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Idyll Threats_coverBy Terry DiDomenico

The voice that came first: “World weary, and sad, but also sharply funny.” This is the beginning of Stephanie Gayle’s novel IDYLL THREATS.

The voice belongs to the main character, Thomas Lynch, a former New York City policeman who is the new Chief of Police for the town of Idyll. He brings baggage to his new position—baggage that affects his ability to do his job.

Lynch’s journey toward peace is played out against the murder of a young girl, Cecilia North, who is found shot to death at the local golf course. On the surface it should be a slam dunk for the Idyll police department, but just hours before her death, Lynch found Cecilia and an older man seeking privacy for sex in an old cabin. Normally, this wouldn’t be a problem for Lynch, except he was at that cabin for the same reason.

With the discovery of the dead girl, Lynch is left wondering whether the man recognized him and how to steer his detectives toward the cabin and the man Cecilia was with without revealing his own secret—he’s gay.

Not trusting his detectives with his secret, Lynch is forced to seek help from unlikely sources including a Goth teen and a UFO-conspiracy theorist while contending with pressure from the mayor to solve the crime before the town’s premier tourist event takes place. On a daily basis Lynch must cope with the suspicions of his men, casual homophobia, and difficult memories of his partner’s recent death.

It all makes Lynch realize Idyll, Connecticut, is not safe, especially for a man who holds secrets that threaten the thing he loves the most—his job.

To bring IDYLL THREATS to life, Gayle had to create the town of Idyll. “I’d planned to use a town that exists in Connecticut called Naugatuck. Many things about it were right for the novel. But the police force was too large, so I wound up creating Idyll. My first novel was set in Macon, Georgia. So I’ve had the experience of creating a town and using a real place. I worry less about my fictional town. No one can tell me that I got a detail about it wrong because I invented it.

“It isn’t based on a real place, but it is informed by the small town I grew up in (East Bridgewater, Massachusetts). Geographically, Idyll is near where Tolland, Connecticut, is located. I like to think I created Idyll one scene at a time. There’s certainly more of Idyll to explore.”

Besides the creation of Idyll, Gayle also created her main character trait by trait, building on that sad and world-weary voice. She took time to carefully select the right name. “For a major character, such as Thomas, I’ll look into name origins before I choose one. I wanted a name that would be appropriate for an Irish cop. Thomas is good because it has multiple nickname variants. And nicknames are a great way of signaling intimacy or distance between characters.”

“I researched so many other things from fiber evidence to step-by step autopsy procedures to police exams. I’m sure only about a third of the research made it into the book, but that’s good. You never want the reader to feel you’re lecturing them about everything you’ve learned.”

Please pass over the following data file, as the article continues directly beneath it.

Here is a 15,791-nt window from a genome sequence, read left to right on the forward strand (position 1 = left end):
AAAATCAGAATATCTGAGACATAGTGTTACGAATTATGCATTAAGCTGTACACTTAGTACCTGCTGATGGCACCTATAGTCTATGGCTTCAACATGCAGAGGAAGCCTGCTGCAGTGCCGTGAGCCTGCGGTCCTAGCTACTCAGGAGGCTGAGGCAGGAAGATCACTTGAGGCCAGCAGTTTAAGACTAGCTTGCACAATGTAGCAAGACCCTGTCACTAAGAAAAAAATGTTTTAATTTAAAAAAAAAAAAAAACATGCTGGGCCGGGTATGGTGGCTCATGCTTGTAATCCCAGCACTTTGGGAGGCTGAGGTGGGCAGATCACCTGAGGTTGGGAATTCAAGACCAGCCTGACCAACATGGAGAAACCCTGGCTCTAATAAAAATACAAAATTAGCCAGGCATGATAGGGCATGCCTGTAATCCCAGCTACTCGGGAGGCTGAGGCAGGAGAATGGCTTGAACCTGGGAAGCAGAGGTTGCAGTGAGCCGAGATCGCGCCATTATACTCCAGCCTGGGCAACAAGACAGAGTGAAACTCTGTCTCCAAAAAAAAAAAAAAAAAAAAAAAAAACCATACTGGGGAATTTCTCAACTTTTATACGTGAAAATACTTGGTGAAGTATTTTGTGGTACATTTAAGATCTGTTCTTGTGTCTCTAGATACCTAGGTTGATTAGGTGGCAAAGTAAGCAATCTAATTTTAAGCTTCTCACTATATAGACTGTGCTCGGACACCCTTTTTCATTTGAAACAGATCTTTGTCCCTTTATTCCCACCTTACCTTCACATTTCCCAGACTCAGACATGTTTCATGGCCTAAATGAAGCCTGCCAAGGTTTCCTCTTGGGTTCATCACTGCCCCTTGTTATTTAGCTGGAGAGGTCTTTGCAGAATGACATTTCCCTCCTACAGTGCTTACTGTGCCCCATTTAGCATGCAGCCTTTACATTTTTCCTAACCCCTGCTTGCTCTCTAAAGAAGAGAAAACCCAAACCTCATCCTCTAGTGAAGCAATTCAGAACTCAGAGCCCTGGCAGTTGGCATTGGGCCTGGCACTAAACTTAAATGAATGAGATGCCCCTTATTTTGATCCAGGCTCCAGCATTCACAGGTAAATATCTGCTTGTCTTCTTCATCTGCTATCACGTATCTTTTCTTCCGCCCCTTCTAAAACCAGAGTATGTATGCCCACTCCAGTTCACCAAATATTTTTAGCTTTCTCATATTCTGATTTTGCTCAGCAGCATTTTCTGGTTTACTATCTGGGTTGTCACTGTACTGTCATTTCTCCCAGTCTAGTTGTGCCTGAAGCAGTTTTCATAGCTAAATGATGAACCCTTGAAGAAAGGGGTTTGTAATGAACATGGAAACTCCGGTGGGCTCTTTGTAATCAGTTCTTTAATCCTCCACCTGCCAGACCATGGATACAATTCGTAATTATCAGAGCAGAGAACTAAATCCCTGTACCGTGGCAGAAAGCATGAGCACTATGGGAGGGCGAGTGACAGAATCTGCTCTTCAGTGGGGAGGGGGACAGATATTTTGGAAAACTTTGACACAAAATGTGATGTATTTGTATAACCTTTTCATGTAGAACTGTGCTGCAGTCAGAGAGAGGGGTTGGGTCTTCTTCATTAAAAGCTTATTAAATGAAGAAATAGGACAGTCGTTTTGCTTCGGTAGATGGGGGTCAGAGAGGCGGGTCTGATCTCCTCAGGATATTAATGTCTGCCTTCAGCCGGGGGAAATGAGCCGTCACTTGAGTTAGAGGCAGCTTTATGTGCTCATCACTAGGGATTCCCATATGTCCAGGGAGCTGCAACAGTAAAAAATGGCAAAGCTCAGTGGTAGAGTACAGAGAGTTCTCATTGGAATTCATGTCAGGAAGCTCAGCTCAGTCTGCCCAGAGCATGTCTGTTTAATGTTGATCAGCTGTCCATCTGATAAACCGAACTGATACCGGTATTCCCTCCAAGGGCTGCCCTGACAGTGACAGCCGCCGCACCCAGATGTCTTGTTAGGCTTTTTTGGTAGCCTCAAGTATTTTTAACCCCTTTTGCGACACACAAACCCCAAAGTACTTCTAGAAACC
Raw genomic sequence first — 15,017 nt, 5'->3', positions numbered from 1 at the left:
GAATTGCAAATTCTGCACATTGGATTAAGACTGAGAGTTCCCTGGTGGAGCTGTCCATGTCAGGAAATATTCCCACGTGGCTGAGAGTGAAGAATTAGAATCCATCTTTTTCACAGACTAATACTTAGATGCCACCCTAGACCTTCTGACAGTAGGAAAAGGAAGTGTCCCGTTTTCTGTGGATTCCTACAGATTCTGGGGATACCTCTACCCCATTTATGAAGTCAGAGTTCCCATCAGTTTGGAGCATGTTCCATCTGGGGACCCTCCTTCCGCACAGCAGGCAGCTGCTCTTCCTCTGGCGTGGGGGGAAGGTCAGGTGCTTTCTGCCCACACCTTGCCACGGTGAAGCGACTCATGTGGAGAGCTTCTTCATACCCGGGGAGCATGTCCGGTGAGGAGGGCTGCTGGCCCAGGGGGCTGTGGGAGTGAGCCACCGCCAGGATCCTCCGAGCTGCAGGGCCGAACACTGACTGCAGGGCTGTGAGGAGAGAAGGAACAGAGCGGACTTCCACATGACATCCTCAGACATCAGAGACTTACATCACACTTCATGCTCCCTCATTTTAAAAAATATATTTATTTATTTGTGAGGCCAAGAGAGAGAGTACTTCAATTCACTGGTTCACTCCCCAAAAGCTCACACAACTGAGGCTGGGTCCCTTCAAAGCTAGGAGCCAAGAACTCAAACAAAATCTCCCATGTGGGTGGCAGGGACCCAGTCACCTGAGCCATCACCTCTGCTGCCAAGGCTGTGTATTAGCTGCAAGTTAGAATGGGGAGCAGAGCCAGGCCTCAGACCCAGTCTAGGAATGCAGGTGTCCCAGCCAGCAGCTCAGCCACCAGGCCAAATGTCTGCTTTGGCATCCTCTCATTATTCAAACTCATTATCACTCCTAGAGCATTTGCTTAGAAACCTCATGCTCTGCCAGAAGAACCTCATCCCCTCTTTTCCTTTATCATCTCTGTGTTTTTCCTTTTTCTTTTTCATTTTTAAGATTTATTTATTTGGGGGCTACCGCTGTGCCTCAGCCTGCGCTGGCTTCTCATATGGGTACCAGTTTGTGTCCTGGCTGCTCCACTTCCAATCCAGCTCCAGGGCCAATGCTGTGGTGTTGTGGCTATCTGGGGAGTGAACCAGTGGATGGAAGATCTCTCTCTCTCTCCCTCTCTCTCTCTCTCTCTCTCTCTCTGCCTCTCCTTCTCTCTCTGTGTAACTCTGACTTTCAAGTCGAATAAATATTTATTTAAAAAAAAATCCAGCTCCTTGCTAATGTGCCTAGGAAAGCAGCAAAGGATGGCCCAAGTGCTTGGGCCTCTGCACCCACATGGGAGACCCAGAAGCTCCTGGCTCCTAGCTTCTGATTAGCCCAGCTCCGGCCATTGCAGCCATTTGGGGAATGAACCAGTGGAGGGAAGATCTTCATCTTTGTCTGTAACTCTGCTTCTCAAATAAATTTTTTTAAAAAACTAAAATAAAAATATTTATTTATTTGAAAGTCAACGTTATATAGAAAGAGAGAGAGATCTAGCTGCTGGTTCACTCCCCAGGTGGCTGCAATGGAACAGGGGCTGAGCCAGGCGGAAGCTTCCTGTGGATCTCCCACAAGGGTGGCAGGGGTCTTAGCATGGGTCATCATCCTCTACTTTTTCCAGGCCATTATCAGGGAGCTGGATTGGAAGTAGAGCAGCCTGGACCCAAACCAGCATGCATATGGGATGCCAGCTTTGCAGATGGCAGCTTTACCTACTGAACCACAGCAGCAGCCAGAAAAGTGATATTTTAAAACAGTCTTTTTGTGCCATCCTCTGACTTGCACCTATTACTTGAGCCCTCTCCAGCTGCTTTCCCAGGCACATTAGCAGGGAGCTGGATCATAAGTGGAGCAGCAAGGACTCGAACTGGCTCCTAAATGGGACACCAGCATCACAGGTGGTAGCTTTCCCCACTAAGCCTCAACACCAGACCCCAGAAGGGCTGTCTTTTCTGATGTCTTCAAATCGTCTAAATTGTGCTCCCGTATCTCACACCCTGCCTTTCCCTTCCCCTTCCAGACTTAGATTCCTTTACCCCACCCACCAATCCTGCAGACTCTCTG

IDYLL THREATS is the second novel Gayle successfully crafted while working fulltime in the finance department at MIT’s Media Lab. According to an interview on, Gayle writes over her lunch hour and in the evening. On weekends, she writes first thing in the morning and other times through the day, depending on her schedule.

Gayle is a blogger. It grew “out of Grub Street’s Novel incubator program, an intensive one-year program for ten novelists in which you undo and redo your novel, twice. It was a marvelous education. After the program, some alumni created a blog site, Dead Darlings, where we natter on about topics related to writing and publishing.”

When not writing, Gayle loves to bake. In the past year she has been working on her sourdough bread and has discovered soufflés are not that difficult and “have an undeservedly bad reputation.”

Movies are a part of Gayle’s non-writing time. Two of her favorite movies are Jaws and Milo & Otis. “There are some beautiful shots [in Jaws], like where Brody is paging through the book on sharks and you see the pages via the reflection in his glasses. Plus Quint’s speech about the sinking of the Indianapolis—amazing. For contrast, Milo & Otis is a Japanese film about a cat and dog who get caught up in some adventures. It’s sweet and funny.”

Stressing writers are also readers, Gayle provided what she calls “an incredibly abbreviated list” of authors as inspirations and influences. That list includes Tana French, J. Robert Lennon, Amy Bender, Karen Jay Fowler, Lily King, C. S. Lewis, Mary Roach, Walter Mosley, Kate Atkinson, and Charlotte Armstrong.

On her TBR pile, she is looking forward to reading Dante’s Dilemma, Bad Feminist, The Fever, The Wasp Factory, The Memory Garden, and The Girl with All the Gifts.

That world weary, sad, and sharply funny voice of Thomas Lynch has seduced Gayle into writing a sequel to IDYLL THREATS. She also has another mystery on the back burner about a highly educated house cleaner.

What does she want the readers of The Big Thrill to know about her and IDYLL THREATS? “I’m saner than my browsing history would lead you to believe.”


SGayle. Photo by Sayamindu DasguptaStephanie Gayle (Arlington, MA) is the author of My Summer of Southern Discomfort, which was chosen as one of Redbook’s Top Ten Summer Reads and was a Book Sense monthly pick. Gayle has also published stories and narrative nonfiction pieces, including two Pushcart Prize nominees.

You can learn more about Stephanie Gayle and IDYLL THREATS by visiting her website.

Photography credit: Sayamindu Dasgupta



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